Craig David: 'I hit the ground running and didn't stop'

Artist talks upcoming album ‘The Time Is Now’TS5, and why this time round it feels as though he’s here to stay

Roisin O'Connor
Music Correspondent
Tuesday 10 October 2017 14:40
‘It does feel that TS5 gave me such a new lease of life’
‘It does feel that TS5 gave me such a new lease of life’

Craig David is in a good mood. And why wouldn’t he be?

Barely a year since the release of his No 1 album Following My Intuition, he’s preparing to release a follow-up: The Time Is Now, in January 2018. His club night TS5 is now a juggernaut of an event, and there’s a unanimous sense that he’s reinstated himself back into the mainstream.

“The last year has been amazing,” he says. “Some of the things going on, and then to think that the last album only came out a year ago.

“I think it was because I was in a really creative place. I still am. Off the back of the album dropping, the arena tour… I hit the ground running and didn’t stop. I was in the studio and carried on throughout Christmas, New Year’s, and all of a sudden I had all these songs. I thought, ‘You know what, we could actually release another album with this.’ Times have changed from people waiting for a certain period of time, and if you’ve got it, and you’re not rushing it, then go for it.”

On Following My Intuition there were plenty of nods to the old-school garage music that David helped to pioneer with his debut Born To Do It in 2000.

On The Time Is Now there’s a clear progression of his sound, that maintains the best elements of garage and brings in UK R&B, electronic and grime music with a smorgasbord of guest features, from AJ Tracey to GoldLink, Bastille to Kaytranada.

Some songs, like its catchy, sweetly optimistic first single “Heartline”, have that same uplifting feel as many of the tracks on Following My Intuition. Others, like “Live In The Moment” featuring US rapper GoldLink, have a harder, sexier tone. If you were sceptical about David’s comeback before, you won’t be when The Time Is Now drops next year.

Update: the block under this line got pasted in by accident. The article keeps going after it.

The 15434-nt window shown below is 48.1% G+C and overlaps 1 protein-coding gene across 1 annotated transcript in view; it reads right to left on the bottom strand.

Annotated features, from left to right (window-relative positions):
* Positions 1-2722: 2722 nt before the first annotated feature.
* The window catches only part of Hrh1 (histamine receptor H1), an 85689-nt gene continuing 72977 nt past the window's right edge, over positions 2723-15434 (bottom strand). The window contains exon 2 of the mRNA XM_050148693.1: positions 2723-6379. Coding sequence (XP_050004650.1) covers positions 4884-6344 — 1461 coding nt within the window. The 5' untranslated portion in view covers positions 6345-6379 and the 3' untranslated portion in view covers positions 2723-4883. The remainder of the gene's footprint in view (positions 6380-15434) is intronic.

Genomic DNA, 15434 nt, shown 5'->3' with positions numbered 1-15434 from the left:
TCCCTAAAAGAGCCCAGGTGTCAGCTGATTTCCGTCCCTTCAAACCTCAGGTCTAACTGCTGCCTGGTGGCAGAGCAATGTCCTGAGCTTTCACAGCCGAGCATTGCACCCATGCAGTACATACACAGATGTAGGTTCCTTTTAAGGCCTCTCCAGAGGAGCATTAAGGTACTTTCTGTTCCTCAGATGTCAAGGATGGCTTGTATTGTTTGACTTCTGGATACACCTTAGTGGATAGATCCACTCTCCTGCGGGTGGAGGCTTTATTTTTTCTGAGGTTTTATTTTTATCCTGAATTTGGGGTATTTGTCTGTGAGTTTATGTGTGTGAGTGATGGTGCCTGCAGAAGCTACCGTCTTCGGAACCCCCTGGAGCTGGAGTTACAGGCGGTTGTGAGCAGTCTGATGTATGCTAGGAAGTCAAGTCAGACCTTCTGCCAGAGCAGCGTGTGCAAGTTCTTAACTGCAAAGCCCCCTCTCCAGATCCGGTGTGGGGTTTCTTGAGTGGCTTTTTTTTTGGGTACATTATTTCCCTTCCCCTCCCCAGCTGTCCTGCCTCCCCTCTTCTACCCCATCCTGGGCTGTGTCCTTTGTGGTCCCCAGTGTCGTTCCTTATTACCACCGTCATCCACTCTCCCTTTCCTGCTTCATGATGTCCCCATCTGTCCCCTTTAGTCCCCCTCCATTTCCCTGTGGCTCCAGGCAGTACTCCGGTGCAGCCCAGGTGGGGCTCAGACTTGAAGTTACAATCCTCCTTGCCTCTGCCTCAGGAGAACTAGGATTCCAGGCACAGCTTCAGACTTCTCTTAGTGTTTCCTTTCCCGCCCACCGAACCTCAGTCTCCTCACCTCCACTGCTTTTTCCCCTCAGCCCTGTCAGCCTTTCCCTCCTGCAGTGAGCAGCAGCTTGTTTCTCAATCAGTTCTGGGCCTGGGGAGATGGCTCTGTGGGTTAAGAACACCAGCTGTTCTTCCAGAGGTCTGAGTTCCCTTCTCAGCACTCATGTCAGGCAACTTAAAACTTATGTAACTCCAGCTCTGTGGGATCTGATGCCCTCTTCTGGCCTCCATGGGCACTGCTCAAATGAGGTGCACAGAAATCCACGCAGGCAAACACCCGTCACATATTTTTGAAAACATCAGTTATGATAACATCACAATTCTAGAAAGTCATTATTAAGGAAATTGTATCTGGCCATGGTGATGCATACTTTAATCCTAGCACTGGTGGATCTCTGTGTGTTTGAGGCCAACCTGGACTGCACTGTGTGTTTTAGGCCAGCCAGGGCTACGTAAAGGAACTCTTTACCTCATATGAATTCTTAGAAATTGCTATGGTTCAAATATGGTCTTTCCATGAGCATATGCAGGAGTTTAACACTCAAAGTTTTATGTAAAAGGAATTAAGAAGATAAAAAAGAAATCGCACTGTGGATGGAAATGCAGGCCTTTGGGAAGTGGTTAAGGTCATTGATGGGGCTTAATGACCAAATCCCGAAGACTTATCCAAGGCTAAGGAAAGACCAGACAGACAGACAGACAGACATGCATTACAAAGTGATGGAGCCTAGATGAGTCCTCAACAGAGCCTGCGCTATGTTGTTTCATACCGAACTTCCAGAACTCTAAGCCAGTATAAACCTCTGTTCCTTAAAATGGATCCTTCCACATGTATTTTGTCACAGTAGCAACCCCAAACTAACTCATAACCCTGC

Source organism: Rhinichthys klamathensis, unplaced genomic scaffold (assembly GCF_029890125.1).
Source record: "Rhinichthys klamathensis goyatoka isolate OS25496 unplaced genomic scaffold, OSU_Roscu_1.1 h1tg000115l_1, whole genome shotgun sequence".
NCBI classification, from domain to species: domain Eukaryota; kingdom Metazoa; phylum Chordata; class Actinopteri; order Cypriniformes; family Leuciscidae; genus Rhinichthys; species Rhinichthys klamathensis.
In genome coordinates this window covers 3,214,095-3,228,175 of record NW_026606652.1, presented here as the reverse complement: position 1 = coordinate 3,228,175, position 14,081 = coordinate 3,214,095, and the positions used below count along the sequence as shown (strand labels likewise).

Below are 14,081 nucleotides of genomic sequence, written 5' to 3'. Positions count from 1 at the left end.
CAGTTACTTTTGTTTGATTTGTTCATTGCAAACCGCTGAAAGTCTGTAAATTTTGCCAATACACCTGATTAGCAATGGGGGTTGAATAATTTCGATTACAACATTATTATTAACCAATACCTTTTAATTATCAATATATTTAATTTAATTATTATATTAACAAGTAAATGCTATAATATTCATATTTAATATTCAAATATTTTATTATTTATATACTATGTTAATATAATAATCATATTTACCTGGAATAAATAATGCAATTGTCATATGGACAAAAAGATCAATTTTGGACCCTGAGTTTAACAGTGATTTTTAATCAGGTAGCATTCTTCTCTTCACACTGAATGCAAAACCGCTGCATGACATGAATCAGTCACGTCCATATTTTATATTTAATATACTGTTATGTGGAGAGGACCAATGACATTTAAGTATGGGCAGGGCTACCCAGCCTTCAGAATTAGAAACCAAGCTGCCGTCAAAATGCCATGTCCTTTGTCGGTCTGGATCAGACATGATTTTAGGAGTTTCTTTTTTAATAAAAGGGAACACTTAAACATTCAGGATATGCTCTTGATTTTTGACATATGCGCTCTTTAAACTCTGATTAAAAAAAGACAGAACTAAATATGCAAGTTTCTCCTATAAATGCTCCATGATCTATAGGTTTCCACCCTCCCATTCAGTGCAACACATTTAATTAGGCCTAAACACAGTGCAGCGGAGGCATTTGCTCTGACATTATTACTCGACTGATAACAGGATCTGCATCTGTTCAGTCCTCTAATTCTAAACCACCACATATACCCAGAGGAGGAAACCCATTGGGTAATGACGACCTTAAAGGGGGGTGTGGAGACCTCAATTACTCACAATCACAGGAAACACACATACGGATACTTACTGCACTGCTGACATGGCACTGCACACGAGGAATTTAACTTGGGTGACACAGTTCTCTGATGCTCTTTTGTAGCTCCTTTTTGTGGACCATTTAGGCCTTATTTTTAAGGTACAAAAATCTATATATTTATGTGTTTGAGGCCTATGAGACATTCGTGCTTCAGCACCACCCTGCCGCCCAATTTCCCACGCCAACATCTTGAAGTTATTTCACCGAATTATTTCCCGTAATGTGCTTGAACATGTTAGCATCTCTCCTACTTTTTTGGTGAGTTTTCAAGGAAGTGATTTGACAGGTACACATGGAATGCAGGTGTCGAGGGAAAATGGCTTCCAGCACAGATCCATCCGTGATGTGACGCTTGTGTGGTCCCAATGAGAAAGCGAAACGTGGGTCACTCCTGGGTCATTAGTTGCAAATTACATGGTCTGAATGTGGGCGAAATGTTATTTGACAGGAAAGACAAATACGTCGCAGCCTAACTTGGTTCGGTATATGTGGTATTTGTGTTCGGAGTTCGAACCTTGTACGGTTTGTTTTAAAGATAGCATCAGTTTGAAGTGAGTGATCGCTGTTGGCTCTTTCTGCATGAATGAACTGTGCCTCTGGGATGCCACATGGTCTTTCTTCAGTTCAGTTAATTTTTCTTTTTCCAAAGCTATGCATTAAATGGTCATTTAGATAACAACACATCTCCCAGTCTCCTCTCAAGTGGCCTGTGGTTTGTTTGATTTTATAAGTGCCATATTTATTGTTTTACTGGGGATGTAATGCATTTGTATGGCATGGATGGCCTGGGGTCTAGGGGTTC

One particular standout is “I Know You”, David’s collaboration with Bastille’s Dan Smith, which follows the band’s stint as his “backing band” when he made a surprise appearance for their Apple Music Festival show. Opening with cool, dreamy synth notes it builds to what David calls an “anti-chorus” that unfolds beautifully with anthemic harmonising between him and Smith.

“When we were finishing the song, even when the first melody came out...” [He sings it to demonstrate].

“It’s weird, when you’ve written a certain number of songs, you know when a song has something. I’m so glad we actually did it, because we were talking about it for so long. But to also have a song that in its own right, if someone else was singing it and I heard it I’d be like ‘I wish I’d written that’.

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“I think every session I approach as something fun. When me and Dan came in together we were in sync, we were both open to doing something that leant a little bit out of our comfort zones. I think it’ll surprise a lot of Bastille fans, and my fans as well maybe. There’s something about this song. It feels like we delivered on something more than we could have delivered apart. These songs feel like they’ll stand the test of time.”

‘I think this music has given me the chance to – not only have a journey with people who have grown up with my music – but also have a whole new generation who have discovered it’

Making another album after Following My Intuition felt “really organic”, he says, and would have happened regardless of whether he’d made it to No 1 in the album charts. And the features on this record happened almost in spite of that.

While David probably had his pick of artists wanting to feature on The Time Is Now, he chose to work with artists who are still growing – who still have a buzz around them. On “Get Involved” he switches up the dynamic of the record entirely with JP Cooper, where he sings a steely warning about a girl who’s “not quite right”. David says it reminds him of the vibe of Eminem’s “Guilty Conscience”.

“I feel like a lot of these artists on the album are already stars in their own right, just give them time, and I’m so grateful to be a part of what they’re doing,” he says.